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Renal Papillary Necrosis – Differential Diagnosis


A.In early ischaemic stage :During the early ischemic stage of renal papillary necrosis, corticomedullary or parenchymal phase multi–detector row CT shows a poorly marginated area of decreased enhancement at the tip of the medullary pyramid.

.1. Pyelonephritis also may be visible as a circumscribed area of reduced enhancement at CT during the corticomedullary and parenchymal phases, but the lesions in pyelonephritis are typified by lobar or segmental involvement instead of being limited to the medullary pyramid.

2.Moreover, during the late parenchymal phase, the margins of the lesions show the intense venous hyperemia that characterizes inflammatory disease.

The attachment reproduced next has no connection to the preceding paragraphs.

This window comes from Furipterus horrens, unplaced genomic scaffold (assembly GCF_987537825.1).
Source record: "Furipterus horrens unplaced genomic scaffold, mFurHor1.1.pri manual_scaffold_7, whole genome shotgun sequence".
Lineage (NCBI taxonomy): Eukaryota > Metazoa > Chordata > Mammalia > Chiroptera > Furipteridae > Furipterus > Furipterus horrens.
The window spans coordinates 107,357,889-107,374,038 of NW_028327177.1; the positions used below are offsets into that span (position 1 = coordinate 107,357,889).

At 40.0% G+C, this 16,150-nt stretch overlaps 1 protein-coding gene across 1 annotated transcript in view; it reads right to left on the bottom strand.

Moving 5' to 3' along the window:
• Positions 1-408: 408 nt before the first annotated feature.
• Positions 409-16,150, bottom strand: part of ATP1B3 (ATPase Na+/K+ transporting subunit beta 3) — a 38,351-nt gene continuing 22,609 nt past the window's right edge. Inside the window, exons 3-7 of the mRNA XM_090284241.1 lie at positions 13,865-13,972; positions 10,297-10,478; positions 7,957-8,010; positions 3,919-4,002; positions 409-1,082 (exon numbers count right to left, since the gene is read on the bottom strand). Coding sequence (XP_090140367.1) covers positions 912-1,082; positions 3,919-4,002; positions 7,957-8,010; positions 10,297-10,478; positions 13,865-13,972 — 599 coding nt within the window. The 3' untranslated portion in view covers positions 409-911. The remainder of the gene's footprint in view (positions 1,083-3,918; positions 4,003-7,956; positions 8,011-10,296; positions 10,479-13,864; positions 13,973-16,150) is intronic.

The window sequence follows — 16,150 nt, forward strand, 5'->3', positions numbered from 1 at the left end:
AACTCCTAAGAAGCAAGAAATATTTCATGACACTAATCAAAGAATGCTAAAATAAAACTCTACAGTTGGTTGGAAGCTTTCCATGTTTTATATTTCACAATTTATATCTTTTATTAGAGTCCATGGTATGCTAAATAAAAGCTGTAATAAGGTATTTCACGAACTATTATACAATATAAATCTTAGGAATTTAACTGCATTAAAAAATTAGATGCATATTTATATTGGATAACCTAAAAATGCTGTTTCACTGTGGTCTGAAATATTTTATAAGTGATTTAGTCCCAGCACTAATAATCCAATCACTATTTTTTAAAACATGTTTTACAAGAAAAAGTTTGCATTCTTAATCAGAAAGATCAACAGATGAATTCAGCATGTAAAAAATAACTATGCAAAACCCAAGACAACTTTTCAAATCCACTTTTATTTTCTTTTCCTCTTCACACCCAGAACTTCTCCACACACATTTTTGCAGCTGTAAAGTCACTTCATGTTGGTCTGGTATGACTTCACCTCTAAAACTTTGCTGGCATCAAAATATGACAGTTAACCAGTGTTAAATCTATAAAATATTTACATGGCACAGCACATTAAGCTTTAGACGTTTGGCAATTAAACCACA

3.Attenuation coefficients and locations may help differentiate ischemic lesions from cysts, abscesses, and hematomas.

B.In cases of advanced disease:  causes of cystic lesions in the areas of renal medullae or sinuses should be considered in the differential diagnosis. Other possible causes include


2. congenital megacalices

3. parapelvic cyst

 4.caliceal diverticula.

In particular, the location of the arcuate artery relative to cystic lesions may be helpful for differentiation

Cavities produced by renal papillary necrosis can be differentiated from those in hydronephrosis by an irregular cavity contour and by extension of the cavity to arcuate arteries. Moreover, in hydronephrosis all calices are blunt tipped, whereas in papillary necrosis one or more calices may extend beyond the levels of others

FigureArrowheads indicating arcuate arteries

Like the cavities in renal papillary necrosis, pelvocaliceal diverticula may manifest as contrast material–filled fluid collections adjacent to calices. However, these two entities can usually be distinguished on the basis of location: Pelvocaliceal diverticula are not found in papillae but, rather, adjacent to the caliceal fornices or, less commonly, to an infundibulum or the renal pelvis



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